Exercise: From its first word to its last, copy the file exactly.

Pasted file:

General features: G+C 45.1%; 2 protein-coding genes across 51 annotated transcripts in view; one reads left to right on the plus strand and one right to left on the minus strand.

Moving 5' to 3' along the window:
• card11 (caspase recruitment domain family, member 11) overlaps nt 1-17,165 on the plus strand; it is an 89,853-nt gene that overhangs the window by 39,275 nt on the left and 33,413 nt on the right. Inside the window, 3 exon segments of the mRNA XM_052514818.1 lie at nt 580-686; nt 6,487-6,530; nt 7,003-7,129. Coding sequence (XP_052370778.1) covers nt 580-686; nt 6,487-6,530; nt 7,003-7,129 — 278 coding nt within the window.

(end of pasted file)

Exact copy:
General features: G+C 45.1%; 2 protein-coding genes across 51 annotated transcripts in view; one reads left to right on the plus strand and one right to left on the minus strand.

Moving 5' to 3' along the window:
• card11 (caspase recruitment domain family, member 11) overlaps nt 1-17,165 on the plus strand; it is an 89,853-nt gene that overhangs the window by 39,275 nt on the left and 33,413 nt on the right. Inside the window, 3 exon segments of the mRNA XM_052514818.1 lie at nt 580-686; nt 6,487-6,530; nt 7,003-7,129. Coding sequence (XP_052370778.1) covers nt 580-686; nt 6,487-6,530; nt 7,003-7,129 — 278 coding nt within the window.